1952: Bishop Bilodeau visits a québécois prison to hear the confession of a boyhood friend jailed for murder 40 years ago. The inmates force the prelate to watch a play depicting what ... See full summary »
Conrad is a gay man living in NYC. He's also CEO of an ad agency and by nature a control freak. Although Conrad is still in love with Martin (his ex), he hires a young Aussie hustler named ... See full summary »
Warren has an extra room in his apartment (and is five months behind on the rent) after his lover moves out, so a friend places an ad on his behalf for a GWM roommate. Frankie, a pizza ... See full summary »
As Michael and Robert, a gay couple in New York, prepare for Robert's departure for a two-year work assignment in Africa, Michael must face Robert's true motives for leaving while dealing ... See full summary »
Gregory invites seven friends to spend the summer at his large, secluded 19th-century home in upstate New York. The seven are: Bobby, Gregory's "significant other," who is blind but who ... See full summary »
Billy, a struggling young gay photographer (who likes Polaroids), tired of being the "other man", falls in love with Gabriel, a waiter and aspiring musician who is probably straight but possibly gay or at least curious. Billy tries to get Gabriel to model for his latest project, a series of remakes of famous Hollywood screen kisses, featuring male couples, while also trying to win his affections. Written by
Matthew Fillmore <MFillmore@Pensive.Org>
This is another one of those "discovered by accident while channel surfing" movies that I am always grateful to have found. Before the movie was over, I was online buying the DVD. O'Haver must have summoned all his Indy Film clout to muster the likes of Paul Ganoung, Meredith Scott Lynn and the fabulous Paul Bartel to lend their talents both on and off the camera, but the coup of coups was casting Sean Hayes.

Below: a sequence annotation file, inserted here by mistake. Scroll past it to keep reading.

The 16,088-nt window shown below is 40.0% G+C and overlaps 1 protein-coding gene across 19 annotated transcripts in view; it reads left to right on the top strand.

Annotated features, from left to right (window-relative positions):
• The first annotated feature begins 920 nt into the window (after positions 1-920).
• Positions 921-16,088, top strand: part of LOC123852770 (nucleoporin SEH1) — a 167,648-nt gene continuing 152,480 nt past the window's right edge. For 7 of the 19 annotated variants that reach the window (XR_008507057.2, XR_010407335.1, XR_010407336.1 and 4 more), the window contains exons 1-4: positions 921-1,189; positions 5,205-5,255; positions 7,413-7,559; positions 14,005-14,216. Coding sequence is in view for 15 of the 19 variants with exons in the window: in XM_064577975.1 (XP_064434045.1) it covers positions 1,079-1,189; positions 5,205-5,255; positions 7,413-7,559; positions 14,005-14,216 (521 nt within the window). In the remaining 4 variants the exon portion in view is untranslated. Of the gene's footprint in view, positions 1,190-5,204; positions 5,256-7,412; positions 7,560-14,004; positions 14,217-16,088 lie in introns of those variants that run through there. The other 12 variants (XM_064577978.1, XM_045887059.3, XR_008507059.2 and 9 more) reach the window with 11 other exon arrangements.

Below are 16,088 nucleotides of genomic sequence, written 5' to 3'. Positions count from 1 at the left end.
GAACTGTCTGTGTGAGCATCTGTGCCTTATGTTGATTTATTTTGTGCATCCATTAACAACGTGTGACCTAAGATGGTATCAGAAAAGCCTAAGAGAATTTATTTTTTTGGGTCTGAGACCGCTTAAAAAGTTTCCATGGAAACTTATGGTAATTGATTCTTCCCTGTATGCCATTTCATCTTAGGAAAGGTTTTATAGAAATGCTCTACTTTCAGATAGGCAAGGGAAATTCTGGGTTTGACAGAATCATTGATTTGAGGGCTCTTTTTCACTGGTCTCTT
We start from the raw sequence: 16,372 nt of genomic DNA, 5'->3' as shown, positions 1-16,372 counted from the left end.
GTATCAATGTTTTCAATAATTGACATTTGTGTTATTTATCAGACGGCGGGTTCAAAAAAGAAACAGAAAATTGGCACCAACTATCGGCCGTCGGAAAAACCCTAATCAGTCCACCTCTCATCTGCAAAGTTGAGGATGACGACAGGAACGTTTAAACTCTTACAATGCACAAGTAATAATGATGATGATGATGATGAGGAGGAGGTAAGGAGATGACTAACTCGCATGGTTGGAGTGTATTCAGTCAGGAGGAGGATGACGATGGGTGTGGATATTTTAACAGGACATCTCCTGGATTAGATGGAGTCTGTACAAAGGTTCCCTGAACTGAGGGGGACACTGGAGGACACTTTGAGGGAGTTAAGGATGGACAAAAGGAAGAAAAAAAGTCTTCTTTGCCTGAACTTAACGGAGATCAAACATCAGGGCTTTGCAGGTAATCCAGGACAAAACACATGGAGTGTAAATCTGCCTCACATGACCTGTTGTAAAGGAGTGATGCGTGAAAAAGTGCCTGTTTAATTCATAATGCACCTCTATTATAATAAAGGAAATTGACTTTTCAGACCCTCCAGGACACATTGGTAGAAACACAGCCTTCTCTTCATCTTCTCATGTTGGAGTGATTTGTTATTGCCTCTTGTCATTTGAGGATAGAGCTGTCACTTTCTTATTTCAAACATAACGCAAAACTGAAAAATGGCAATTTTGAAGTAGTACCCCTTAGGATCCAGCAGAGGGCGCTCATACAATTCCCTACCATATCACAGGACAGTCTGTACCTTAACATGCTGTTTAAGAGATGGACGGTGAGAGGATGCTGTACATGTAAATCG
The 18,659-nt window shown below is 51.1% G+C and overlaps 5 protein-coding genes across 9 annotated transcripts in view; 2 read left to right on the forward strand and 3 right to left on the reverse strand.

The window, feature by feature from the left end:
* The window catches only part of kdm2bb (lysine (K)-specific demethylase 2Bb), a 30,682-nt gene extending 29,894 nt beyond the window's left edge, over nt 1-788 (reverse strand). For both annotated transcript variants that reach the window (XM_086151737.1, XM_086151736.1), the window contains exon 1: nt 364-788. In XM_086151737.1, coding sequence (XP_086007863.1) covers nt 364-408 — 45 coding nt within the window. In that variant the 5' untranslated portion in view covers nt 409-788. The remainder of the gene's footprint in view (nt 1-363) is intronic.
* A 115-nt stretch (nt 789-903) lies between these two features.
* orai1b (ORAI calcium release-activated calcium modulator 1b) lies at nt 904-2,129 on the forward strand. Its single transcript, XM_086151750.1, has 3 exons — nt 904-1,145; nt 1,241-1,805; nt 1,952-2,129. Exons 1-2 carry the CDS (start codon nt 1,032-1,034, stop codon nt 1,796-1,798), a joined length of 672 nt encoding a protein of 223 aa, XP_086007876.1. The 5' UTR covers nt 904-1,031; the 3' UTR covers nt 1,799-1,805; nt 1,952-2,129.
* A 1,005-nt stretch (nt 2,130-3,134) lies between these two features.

Hayes is superb as Billy, a struggling gay photographer yearning for love. He falls for Gabriel (Brad Rowe) who may or may not be gay. The rest of the film dances around the inevitable question and let's just say that things have a way of working out for the best, albeit differently from what we often expect.
Actor, writer, director and absolute gay icon Paul Bartel, who unfortunately passed away a couple of years after Screen Kiss, is deliciously unctuous as a would be mentor. Brad Rowe is passable, if a little lightweight, and benefits immeasurably from his co-star. Sean Hayes, even before the runaway success of Will and Grace, demonstrates the comedic genius that steals almost every scene. Spliced throughout the movie are several numbers by Mr. Dan, a notable drag artist and promoter from L.A., and as Petula Clark he helps generate the sheer joy of watching this movie.
If you remember Lou Reed's classic "Take a Walk on the Wild Side" you may enjoy watching Holly Woodlawn ("Holly came from Miami F-L-A" - yes THAT Holly) as the party hostess.
The DVD commentary is worthwhile, and offers an inside view of the resourcefulness it takes to make a good indie film. It does not detract from the importance of BHSK that it is not an original film. O'Haver had been toying with the basic story idea since his earlier Catalina, but in BHSK the story is more fully developed and humorous. Touching, moving, gentle and risqué, an uplifting and life-affirming message wrapped in a carnival of Angelean queer decadence.
6 of 7 people found this review helpful.
Was this review helpful to you?